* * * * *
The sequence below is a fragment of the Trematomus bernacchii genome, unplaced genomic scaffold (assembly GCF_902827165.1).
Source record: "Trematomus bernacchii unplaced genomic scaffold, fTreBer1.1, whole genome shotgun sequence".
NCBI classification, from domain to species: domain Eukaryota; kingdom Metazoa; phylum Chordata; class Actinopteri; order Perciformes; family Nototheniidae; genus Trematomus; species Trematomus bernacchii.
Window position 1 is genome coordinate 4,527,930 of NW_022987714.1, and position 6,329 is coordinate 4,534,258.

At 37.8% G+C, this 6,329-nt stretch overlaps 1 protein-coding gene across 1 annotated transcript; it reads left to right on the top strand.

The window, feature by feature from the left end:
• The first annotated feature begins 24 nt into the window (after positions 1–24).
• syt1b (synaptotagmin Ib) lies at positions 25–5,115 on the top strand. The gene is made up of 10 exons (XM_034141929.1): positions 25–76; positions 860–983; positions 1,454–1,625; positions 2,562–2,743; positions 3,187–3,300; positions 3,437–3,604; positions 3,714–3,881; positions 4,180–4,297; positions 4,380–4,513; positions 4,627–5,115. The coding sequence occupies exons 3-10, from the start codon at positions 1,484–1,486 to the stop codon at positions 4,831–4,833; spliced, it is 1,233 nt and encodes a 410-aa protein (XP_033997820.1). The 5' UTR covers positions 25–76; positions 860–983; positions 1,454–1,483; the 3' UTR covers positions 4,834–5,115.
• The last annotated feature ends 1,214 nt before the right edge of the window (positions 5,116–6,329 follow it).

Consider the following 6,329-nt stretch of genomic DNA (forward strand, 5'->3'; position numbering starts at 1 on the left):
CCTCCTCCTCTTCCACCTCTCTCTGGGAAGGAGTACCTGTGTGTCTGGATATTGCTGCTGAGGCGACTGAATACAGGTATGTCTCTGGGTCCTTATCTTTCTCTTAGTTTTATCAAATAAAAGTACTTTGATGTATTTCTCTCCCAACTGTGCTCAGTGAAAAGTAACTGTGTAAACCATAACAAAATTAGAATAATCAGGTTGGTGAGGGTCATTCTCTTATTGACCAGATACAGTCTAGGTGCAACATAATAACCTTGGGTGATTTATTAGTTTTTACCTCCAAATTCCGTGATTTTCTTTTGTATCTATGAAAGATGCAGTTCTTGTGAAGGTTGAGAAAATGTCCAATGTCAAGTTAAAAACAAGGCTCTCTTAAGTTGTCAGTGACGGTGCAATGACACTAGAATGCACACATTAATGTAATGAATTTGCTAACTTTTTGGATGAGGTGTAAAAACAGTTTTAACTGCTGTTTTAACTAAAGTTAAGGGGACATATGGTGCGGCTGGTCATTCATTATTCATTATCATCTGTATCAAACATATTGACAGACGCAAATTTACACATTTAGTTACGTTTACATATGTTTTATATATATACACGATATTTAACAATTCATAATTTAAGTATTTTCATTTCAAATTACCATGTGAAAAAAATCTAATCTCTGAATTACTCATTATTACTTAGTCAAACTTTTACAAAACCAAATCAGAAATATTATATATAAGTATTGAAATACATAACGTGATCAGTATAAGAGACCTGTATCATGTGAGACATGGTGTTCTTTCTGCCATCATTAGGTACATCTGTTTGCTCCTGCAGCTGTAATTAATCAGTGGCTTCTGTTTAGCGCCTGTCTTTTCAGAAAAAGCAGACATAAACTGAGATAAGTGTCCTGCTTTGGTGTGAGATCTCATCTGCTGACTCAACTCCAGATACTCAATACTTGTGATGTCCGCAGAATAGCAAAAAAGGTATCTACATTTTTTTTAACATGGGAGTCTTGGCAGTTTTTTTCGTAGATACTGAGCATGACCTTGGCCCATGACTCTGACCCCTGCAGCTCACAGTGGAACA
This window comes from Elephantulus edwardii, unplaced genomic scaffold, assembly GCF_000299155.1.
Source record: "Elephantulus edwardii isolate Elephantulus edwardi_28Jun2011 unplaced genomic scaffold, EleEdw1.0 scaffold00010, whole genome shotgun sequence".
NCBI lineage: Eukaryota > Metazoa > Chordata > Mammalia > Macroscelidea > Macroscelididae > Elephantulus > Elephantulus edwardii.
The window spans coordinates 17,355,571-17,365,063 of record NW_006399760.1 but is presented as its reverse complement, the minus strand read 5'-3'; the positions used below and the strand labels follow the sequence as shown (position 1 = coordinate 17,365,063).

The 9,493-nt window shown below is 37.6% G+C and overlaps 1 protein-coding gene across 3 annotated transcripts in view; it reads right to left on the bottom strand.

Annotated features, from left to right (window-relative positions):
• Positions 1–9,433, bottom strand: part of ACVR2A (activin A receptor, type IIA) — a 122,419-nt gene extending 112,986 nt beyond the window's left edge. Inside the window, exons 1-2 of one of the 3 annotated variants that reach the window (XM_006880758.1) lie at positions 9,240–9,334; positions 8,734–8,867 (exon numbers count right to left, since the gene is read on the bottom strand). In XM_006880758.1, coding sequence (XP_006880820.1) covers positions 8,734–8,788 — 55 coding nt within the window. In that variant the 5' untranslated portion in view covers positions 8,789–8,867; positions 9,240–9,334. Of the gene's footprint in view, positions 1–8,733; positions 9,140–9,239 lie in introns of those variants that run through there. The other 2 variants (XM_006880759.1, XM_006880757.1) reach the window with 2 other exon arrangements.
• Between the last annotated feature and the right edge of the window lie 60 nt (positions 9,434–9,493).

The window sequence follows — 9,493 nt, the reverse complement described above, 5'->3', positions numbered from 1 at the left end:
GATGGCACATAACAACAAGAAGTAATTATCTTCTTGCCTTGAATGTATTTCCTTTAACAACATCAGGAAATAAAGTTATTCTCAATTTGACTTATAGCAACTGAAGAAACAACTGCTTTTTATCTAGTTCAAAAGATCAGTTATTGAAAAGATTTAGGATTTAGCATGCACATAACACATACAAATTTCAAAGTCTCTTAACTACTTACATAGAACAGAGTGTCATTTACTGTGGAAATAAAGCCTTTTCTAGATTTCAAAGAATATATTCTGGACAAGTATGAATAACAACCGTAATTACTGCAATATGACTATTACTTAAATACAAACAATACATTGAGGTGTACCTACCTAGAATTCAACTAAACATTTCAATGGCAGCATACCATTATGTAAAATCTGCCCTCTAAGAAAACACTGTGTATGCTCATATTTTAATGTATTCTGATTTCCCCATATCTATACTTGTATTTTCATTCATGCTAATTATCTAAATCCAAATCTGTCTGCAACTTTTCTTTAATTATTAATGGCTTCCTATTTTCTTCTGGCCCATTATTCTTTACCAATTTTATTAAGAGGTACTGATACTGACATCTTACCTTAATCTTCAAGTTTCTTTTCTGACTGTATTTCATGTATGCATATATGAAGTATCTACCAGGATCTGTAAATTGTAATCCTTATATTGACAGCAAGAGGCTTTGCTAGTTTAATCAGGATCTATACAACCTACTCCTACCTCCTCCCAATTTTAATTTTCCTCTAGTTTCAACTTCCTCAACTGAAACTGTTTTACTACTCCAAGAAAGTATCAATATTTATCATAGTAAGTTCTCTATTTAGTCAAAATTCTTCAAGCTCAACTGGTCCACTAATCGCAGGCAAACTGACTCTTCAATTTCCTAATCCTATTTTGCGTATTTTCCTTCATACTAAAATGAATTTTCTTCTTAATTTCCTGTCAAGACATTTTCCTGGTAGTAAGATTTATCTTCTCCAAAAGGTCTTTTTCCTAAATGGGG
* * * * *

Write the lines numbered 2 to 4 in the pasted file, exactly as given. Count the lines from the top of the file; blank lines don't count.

Source record: "Trematomus bernacchii unplaced genomic scaffold, fTreBer1.1, whole genome shotgun sequence".
NCBI classification, from domain to species: domain Eukaryota; kingdom Metazoa; phylum Chordata; class Actinopteri; order Perciformes; family Nototheniidae; genus Trematomus; species Trematomus bernacchii.
Window position 1 is genome coordinate 4,527,930 of NW_022987714.1, and position 6,329 is coordinate 4,534,258.